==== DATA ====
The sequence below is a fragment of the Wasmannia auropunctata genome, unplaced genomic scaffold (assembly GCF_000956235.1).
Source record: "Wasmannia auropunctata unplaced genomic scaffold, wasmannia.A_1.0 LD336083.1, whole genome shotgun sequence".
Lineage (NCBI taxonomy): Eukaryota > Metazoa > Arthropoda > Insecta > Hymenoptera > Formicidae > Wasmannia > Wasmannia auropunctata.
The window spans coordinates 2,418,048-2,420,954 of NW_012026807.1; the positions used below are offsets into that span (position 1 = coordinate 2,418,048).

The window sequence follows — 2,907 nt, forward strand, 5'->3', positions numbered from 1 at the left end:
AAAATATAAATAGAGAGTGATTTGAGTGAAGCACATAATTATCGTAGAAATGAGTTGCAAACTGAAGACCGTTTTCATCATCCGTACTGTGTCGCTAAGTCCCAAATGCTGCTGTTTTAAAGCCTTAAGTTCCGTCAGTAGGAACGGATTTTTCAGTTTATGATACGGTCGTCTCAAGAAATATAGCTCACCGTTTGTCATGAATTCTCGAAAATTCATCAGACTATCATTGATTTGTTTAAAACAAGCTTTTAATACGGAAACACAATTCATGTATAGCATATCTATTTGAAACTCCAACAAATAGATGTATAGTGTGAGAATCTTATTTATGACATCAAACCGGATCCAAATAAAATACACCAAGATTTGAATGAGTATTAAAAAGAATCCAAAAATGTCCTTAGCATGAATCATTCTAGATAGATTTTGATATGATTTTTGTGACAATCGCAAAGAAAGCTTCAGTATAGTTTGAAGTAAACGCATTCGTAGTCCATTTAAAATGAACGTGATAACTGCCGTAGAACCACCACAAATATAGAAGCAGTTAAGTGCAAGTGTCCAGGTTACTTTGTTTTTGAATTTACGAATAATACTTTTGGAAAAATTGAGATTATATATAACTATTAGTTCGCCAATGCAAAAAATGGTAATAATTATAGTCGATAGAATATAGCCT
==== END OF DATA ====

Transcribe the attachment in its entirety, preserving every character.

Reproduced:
The sequence below is a fragment of the Wasmannia auropunctata genome, unplaced genomic scaffold (assembly GCF_000956235.1).
Source record: "Wasmannia auropunctata unplaced genomic scaffold, wasmannia.A_1.0 LD336083.1, whole genome shotgun sequence".
Lineage (NCBI taxonomy): Eukaryota > Metazoa > Arthropoda > Insecta > Hymenoptera > Formicidae > Wasmannia > Wasmannia auropunctata.
The window spans coordinates 2,418,048-2,420,954 of NW_012026807.1; the positions used below are offsets into that span (position 1 = coordinate 2,418,048).

The window sequence follows — 2,907 nt, forward strand, 5'->3', positions numbered from 1 at the left end:
AAAATATAAATAGAGAGTGATTTGAGTGAAGCACATAATTATCGTAGAAATGAGTTGCAAACTGAAGACCGTTTTCATCATCCGTACTGTGTCGCTAAGTCCCAAATGCTGCTGTTTTAAAGCCTTAAGTTCCGTCAGTAGGAACGGATTTTTCAGTTTATGATACGGTCGTCTCAAGAAATATAGCTCACCGTTTGTCATGAATTCTCGAAAATTCATCAGACTATCATTGATTTGTTTAAAACAAGCTTTTAATACGGAAACACAATTCATGTATAGCATATCTATTTGAAACTCCAACAAATAGATGTATAGTGTGAGAATCTTATTTATGACATCAAACCGGATCCAAATAAAATACACCAAGATTTGAATGAGTATTAAAAAGAATCCAAAAATGTCCTTAGCATGAATCATTCTAGATAGATTTTGATATGATTTTTGTGACAATCGCAAAGAAAGCTTCAGTATAGTTTGAAGTAAACGCATTCGTAGTCCATTTAAAATGAACGTGATAACTGCCGTAGAACCACCACAAATATAGAAGCAGTTAAGTGCAAGTGTCCAGGTTACTTTGTTTTTGAATTTACGAATAATACTTTTGGAAAAATTGAGATTATATATAACTATTAGTTCGCCAATGCAAAAAATGGTAATAATTATAGTCGATAGAATATAGCCT